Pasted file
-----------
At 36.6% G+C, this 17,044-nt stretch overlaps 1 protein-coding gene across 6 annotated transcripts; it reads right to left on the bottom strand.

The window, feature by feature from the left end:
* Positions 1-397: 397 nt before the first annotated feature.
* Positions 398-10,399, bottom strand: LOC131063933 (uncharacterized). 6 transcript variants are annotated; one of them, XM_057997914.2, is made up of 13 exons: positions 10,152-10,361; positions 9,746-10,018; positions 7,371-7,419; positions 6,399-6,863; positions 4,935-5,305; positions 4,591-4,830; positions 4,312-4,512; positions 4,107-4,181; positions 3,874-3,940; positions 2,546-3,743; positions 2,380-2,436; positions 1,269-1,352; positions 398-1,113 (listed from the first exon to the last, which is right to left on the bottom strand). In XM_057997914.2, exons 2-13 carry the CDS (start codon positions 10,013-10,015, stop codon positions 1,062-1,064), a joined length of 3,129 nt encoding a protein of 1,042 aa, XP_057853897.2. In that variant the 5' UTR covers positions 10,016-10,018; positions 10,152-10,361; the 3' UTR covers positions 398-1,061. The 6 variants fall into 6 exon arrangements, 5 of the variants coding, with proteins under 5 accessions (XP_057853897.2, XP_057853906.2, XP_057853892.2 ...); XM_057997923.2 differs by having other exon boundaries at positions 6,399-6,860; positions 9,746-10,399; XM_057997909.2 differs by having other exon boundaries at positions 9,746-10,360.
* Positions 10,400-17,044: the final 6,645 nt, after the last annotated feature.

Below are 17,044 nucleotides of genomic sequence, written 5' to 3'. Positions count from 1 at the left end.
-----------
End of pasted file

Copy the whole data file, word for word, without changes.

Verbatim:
At 36.6% G+C, this 17,044-nt stretch overlaps 1 protein-coding gene across 6 annotated transcripts; it reads right to left on the bottom strand.

The window, feature by feature from the left end:
* Positions 1-397: 397 nt before the first annotated feature.
* Positions 398-10,399, bottom strand: LOC131063933 (uncharacterized). 6 transcript variants are annotated; one of them, XM_057997914.2, is made up of 13 exons: positions 10,152-10,361; positions 9,746-10,018; positions 7,371-7,419; positions 6,399-6,863; positions 4,935-5,305; positions 4,591-4,830; positions 4,312-4,512; positions 4,107-4,181; positions 3,874-3,940; positions 2,546-3,743; positions 2,380-2,436; positions 1,269-1,352; positions 398-1,113 (listed from the first exon to the last, which is right to left on the bottom strand). In XM_057997914.2, exons 2-13 carry the CDS (start codon positions 10,013-10,015, stop codon positions 1,062-1,064), a joined length of 3,129 nt encoding a protein of 1,042 aa, XP_057853897.2. In that variant the 5' UTR covers positions 10,016-10,018; positions 10,152-10,361; the 3' UTR covers positions 398-1,061. The 6 variants fall into 6 exon arrangements, 5 of the variants coding, with proteins under 5 accessions (XP_057853897.2, XP_057853906.2, XP_057853892.2 ...); XM_057997923.2 differs by having other exon boundaries at positions 6,399-6,860; positions 9,746-10,399; XM_057997909.2 differs by having other exon boundaries at positions 9,746-10,360.
* Positions 10,400-17,044: the final 6,645 nt, after the last annotated feature.

Below are 17,044 nucleotides of genomic sequence, written 5' to 3'. Positions count from 1 at the left end.